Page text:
Philly Cops Are Solving Fewer Homicides. The City Keeps Paying Them Millions
Community members and advocates question why Mayor Jim Kenney and the City Council continue to fund the police department at record levels, despite the department’s low murder solve rate.
Between 2013 and 2020, the Philadelphia Police Department budget rose by nearly a quarter. At the same time, murders doubled, but police only solved half of all murders in the city.
Community members and lawmakers want to know why those who control the city’s budget—the City Council and the mayor in particular—keep funneling money into a department that they say is failing to keep the community safe.
During last summer’s protests against police violence in the wake of George Floyd’s death in Minneapolis, the nation’s mayors drew scrutiny for their role as the elected official who oversees and sets the tone for the police department. But mayors are less often held accountable for ensuring police are fulfilling one of their core functions: solving the most serious crimes.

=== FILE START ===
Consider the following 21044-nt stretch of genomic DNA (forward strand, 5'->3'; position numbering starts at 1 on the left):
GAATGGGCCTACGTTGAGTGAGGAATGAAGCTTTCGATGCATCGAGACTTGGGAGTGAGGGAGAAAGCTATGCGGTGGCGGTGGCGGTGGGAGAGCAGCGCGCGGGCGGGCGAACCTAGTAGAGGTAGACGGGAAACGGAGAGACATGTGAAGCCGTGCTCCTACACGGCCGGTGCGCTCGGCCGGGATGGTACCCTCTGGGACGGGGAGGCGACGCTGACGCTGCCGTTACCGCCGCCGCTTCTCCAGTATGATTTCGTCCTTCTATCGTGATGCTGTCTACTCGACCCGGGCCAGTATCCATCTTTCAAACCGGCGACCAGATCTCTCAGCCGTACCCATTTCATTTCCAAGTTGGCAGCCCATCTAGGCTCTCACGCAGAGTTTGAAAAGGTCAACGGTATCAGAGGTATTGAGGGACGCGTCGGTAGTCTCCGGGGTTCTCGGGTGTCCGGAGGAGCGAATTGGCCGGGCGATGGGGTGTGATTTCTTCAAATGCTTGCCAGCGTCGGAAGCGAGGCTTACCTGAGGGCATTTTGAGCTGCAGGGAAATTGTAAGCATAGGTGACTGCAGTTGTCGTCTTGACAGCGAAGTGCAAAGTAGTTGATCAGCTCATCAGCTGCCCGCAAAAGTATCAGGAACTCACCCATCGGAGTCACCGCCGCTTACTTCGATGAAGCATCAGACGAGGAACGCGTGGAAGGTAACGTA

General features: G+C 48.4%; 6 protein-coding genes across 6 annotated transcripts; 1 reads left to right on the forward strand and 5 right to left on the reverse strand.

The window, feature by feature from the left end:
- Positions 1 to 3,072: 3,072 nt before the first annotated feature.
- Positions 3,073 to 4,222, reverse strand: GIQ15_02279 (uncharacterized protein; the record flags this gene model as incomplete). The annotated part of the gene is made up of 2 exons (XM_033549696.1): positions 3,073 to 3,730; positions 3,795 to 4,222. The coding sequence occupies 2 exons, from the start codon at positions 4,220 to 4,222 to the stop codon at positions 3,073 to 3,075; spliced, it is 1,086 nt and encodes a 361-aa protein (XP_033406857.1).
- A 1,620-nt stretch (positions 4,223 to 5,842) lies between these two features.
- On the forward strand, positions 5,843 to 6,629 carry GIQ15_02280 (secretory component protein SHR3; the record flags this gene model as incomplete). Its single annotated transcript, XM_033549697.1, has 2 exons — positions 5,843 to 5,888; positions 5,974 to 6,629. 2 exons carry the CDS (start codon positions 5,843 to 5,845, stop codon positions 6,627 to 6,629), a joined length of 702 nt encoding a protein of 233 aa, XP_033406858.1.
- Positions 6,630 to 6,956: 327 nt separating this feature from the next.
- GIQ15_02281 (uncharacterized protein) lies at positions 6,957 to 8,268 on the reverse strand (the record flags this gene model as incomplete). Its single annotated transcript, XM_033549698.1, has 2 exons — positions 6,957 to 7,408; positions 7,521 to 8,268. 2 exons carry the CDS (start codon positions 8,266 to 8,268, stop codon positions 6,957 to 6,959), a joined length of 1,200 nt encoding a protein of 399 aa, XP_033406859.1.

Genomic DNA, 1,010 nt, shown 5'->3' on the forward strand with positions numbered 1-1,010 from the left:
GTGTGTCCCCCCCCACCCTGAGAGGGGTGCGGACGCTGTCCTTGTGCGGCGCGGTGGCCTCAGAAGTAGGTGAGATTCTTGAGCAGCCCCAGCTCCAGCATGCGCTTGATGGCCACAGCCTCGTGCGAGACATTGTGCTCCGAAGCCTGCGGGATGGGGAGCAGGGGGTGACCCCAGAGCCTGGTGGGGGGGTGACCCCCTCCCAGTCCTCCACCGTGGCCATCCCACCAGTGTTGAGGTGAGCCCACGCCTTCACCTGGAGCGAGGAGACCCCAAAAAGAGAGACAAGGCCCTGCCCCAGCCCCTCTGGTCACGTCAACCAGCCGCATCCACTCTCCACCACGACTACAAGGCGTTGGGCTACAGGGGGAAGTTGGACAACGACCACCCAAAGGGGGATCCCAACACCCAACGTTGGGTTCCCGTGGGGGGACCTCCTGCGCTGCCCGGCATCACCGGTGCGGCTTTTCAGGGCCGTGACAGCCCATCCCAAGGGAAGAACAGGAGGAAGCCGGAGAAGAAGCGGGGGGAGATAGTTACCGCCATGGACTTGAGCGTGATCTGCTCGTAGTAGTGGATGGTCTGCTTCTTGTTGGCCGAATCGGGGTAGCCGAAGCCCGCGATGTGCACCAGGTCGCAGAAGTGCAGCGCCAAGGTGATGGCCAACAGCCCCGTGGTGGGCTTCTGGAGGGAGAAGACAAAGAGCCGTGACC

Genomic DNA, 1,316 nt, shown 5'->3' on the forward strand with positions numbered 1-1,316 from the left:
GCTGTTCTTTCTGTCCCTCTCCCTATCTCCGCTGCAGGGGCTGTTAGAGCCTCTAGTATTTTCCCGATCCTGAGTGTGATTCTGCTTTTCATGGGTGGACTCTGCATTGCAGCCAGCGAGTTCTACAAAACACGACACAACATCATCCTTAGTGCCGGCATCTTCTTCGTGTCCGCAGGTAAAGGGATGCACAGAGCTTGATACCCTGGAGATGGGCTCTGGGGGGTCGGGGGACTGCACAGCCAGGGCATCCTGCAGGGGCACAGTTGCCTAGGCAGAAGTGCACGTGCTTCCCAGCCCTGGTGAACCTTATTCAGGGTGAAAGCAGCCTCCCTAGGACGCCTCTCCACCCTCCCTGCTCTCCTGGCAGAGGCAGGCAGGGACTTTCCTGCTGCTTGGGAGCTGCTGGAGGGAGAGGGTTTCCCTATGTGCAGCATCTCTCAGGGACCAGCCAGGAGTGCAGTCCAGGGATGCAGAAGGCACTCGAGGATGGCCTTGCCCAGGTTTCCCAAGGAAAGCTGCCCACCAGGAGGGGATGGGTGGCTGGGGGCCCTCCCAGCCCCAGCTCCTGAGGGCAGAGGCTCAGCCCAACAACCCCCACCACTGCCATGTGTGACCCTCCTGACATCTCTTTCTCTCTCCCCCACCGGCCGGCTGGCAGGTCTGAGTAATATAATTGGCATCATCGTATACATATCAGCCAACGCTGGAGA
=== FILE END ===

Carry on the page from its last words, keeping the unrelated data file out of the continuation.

“Mayors are part of a political apparatus that is in many respects much more in control of these harms than the police are,” Alec Karakatsanis, founder and executive director of nonprofit group Civil Rights Corps, told The Appeal. “The police are a bureaucracy wielded by local governments to achieve specific goals.”
In Philadelphia, despite ballooning budgets, the rate at which police solve the most serious crimes has plummeted over the last four decades.
In the 1980s, Philadelphia police cleared nearly 80 percent of all murders. Between 2010 and 2015, that number had declined to 65 percent before falling to below 50 percent in the years since 2016, where it has stayed ever since.
Clearance rates for assaults with a firearm have also fallen substantially from a high of 86 percent in 1969 to less than 20 percent last year.